Aims: This study compared the work-related experiences and personal health status of double-duty caregivers with those of caregivers who do not provide informal care to a family member or close friend in need.
Background: The interest in providing informal care alongside employment is growing. However, little attention has been paid to the dual role of the healthcare professional who also has caregiving responsibilities for a needy person in his/her private situation. It is important to study the negative and positive consequences of this combination of professional and family care giving.
Design: A cross-sectional study.
Methods: In 2011, we distributed a digital questionnaire to employees with a professional care function working at a healthcare organization in the Netherlands. Descriptive statistics, analyses of covariance and tests of linearity were performed.
Results: Analyses of variance demonstrated that as professional healthcare workers provide more hours of informal care in their private lives, their mental and physical health significantly worsens, while their need for recovery increases. Also, statistical significant increases were seen for emotional exhaustion, presenteeism and negative experiences with Work–Home and Home–Work Interferences. Remarkably, positive Home–Work Interference increased significantly with increasing hours of informal care. Double-duty caregivers appeared to be equally motivated and satisfied with their work as their co-workers. No differences were seen with respect to absenteeism.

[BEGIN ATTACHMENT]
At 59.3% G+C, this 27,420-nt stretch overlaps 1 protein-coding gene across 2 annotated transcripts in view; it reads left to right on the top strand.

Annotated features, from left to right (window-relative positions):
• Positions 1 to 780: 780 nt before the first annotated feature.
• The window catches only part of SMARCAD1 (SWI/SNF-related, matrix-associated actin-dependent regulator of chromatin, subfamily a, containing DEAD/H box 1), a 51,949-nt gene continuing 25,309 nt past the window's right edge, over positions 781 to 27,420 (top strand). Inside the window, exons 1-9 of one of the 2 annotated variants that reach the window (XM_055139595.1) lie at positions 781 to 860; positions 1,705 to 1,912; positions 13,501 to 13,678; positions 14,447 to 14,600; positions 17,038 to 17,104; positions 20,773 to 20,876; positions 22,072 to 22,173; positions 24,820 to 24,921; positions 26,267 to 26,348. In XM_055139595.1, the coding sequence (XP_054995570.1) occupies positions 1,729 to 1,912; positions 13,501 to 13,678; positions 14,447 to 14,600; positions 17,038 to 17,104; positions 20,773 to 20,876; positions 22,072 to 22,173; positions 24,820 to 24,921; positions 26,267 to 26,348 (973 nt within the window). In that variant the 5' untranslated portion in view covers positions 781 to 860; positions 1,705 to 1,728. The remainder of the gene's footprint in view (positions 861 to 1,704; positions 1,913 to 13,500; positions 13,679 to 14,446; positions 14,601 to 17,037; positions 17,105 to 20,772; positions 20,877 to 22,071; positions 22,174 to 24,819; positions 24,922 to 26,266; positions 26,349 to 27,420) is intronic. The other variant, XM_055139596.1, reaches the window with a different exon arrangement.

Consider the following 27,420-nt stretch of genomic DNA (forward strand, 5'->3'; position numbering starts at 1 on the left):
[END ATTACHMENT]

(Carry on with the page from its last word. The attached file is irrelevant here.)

Conclusion: Double-duty caregivers prove to be employees who are at risk of developing symptoms of overload. This finding calls for special attention, with long-term solutions at both legislative and organizational level.